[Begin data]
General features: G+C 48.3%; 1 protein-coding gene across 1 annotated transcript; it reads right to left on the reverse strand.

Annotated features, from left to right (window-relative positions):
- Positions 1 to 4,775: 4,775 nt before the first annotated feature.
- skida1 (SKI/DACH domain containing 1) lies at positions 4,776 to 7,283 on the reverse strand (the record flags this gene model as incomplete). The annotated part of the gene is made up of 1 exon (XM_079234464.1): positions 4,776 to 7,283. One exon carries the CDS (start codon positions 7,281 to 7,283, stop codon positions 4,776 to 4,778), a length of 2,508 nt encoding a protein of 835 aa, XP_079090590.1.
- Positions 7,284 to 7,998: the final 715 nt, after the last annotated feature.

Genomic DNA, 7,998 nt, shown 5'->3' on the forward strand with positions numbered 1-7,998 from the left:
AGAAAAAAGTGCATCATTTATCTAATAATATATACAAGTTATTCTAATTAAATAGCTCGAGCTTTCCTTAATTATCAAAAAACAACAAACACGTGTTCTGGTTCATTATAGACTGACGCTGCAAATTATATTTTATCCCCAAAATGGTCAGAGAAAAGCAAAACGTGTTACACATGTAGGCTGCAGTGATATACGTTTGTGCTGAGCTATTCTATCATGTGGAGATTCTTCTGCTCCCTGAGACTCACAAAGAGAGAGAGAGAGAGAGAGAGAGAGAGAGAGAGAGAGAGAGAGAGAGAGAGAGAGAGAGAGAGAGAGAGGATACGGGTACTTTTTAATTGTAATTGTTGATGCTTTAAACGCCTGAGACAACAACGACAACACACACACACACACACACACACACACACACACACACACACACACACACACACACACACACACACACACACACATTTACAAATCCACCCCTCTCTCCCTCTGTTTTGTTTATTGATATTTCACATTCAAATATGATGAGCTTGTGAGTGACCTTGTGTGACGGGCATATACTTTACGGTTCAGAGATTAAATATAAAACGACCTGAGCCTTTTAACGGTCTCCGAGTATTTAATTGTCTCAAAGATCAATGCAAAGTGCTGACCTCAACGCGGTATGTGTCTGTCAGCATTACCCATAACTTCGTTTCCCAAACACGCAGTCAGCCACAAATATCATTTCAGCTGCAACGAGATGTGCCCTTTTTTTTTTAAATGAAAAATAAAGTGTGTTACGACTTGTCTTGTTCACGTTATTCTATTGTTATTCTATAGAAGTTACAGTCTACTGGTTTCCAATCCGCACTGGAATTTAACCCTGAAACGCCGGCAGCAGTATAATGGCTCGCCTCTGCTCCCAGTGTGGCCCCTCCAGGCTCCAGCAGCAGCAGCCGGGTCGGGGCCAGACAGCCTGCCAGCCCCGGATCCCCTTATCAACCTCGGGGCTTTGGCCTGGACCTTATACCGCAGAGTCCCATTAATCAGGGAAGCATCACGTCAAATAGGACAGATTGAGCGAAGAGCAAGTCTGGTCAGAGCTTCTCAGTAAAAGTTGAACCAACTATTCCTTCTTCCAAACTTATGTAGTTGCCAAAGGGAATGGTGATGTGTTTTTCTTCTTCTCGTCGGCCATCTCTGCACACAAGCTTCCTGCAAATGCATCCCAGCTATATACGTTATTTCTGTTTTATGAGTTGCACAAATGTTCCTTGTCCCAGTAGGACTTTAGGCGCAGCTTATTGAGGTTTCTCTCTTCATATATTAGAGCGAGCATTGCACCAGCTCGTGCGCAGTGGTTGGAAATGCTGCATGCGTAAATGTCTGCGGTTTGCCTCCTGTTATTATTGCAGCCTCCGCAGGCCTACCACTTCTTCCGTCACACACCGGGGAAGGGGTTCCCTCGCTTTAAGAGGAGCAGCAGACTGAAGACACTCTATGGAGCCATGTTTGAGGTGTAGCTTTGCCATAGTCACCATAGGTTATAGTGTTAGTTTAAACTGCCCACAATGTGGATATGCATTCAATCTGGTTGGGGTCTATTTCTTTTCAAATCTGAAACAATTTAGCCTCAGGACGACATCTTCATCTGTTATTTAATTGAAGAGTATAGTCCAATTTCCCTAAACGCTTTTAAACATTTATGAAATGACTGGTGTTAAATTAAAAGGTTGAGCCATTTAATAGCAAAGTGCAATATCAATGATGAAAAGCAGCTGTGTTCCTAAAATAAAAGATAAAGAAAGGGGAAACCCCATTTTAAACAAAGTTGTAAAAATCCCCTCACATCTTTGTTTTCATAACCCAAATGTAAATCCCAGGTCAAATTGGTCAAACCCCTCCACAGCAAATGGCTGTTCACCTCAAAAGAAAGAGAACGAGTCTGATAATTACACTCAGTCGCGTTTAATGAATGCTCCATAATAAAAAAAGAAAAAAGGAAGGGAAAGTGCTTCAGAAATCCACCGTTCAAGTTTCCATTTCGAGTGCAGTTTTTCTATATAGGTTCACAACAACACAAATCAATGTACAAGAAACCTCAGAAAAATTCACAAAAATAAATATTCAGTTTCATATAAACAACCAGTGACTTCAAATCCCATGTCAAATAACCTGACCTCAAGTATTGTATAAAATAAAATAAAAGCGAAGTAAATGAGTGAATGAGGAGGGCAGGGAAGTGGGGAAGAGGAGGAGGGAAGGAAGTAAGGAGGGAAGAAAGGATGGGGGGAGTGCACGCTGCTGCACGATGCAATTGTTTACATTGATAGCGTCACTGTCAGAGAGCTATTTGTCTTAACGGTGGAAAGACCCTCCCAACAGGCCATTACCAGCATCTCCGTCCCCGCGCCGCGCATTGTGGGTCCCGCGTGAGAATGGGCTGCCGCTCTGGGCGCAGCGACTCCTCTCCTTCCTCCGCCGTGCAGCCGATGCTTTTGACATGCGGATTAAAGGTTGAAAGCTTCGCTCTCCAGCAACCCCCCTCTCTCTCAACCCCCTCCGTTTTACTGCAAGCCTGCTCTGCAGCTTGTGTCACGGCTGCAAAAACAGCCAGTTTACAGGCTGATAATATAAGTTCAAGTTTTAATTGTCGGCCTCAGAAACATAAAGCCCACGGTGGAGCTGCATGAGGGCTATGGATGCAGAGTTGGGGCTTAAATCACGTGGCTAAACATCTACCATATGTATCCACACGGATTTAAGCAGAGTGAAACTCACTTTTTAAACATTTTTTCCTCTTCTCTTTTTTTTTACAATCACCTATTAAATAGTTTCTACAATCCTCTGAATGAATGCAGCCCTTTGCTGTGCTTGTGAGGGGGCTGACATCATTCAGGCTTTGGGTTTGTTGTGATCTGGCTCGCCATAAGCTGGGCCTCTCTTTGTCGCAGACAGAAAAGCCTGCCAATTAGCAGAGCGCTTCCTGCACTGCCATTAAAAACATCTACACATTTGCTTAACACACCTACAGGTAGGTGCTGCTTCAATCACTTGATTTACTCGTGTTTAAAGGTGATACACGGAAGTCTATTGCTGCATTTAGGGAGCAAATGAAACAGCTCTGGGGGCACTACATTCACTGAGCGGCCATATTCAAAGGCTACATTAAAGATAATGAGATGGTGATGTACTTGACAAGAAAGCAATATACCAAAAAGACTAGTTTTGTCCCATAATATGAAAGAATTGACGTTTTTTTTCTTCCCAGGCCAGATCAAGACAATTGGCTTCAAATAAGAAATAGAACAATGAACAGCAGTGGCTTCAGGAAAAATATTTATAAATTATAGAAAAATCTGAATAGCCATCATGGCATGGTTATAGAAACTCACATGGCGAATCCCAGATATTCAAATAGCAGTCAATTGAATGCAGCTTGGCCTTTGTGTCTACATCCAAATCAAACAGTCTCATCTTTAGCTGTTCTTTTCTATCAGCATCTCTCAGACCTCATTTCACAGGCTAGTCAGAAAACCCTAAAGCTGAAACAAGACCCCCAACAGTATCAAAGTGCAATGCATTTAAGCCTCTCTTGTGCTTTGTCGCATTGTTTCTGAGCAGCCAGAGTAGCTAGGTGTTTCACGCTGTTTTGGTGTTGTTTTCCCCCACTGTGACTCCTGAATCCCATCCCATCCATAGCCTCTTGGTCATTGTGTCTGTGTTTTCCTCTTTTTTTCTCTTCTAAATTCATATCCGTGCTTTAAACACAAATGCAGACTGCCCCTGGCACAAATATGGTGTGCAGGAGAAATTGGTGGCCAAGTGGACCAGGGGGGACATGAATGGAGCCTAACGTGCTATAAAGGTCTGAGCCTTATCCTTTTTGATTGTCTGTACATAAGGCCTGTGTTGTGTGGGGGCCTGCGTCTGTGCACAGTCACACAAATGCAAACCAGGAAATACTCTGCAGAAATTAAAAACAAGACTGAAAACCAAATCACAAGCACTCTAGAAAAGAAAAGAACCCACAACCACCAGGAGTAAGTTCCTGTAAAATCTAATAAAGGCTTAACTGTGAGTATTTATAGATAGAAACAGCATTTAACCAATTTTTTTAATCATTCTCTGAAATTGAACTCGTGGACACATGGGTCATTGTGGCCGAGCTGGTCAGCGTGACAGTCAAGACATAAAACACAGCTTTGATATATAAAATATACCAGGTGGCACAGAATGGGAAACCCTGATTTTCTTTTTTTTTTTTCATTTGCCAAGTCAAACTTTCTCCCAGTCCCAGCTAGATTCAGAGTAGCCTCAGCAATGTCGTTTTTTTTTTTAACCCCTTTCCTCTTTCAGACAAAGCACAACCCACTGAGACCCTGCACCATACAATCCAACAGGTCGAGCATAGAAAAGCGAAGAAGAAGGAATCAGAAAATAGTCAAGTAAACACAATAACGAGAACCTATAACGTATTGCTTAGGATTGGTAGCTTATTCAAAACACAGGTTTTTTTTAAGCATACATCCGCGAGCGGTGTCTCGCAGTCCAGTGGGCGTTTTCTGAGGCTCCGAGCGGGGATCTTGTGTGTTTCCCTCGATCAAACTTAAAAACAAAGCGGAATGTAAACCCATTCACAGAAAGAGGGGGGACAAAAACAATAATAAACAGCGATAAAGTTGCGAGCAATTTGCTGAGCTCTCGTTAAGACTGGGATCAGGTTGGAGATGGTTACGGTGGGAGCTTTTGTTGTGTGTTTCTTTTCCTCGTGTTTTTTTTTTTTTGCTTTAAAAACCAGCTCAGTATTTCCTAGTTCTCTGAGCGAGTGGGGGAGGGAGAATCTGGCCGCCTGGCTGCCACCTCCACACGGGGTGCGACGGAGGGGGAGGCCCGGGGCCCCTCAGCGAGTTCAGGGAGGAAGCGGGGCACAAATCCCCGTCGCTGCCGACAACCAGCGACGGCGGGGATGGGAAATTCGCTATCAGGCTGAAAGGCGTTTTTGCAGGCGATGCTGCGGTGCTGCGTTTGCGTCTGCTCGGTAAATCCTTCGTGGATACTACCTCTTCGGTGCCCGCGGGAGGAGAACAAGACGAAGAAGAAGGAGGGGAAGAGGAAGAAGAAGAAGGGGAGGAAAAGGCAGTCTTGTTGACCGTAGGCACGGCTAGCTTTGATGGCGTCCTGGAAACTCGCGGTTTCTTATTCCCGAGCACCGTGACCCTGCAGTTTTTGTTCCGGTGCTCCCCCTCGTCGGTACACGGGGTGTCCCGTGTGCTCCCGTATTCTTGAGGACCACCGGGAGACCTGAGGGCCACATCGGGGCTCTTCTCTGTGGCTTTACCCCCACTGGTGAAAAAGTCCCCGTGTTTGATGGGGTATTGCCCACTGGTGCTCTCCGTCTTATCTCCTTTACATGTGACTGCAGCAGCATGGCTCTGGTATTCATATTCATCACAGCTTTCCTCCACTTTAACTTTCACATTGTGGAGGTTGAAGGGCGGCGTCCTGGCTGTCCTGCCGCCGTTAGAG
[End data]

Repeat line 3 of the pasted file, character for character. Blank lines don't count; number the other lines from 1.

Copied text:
- Positions 1 to 4,775: 4,775 nt before the first annotated feature.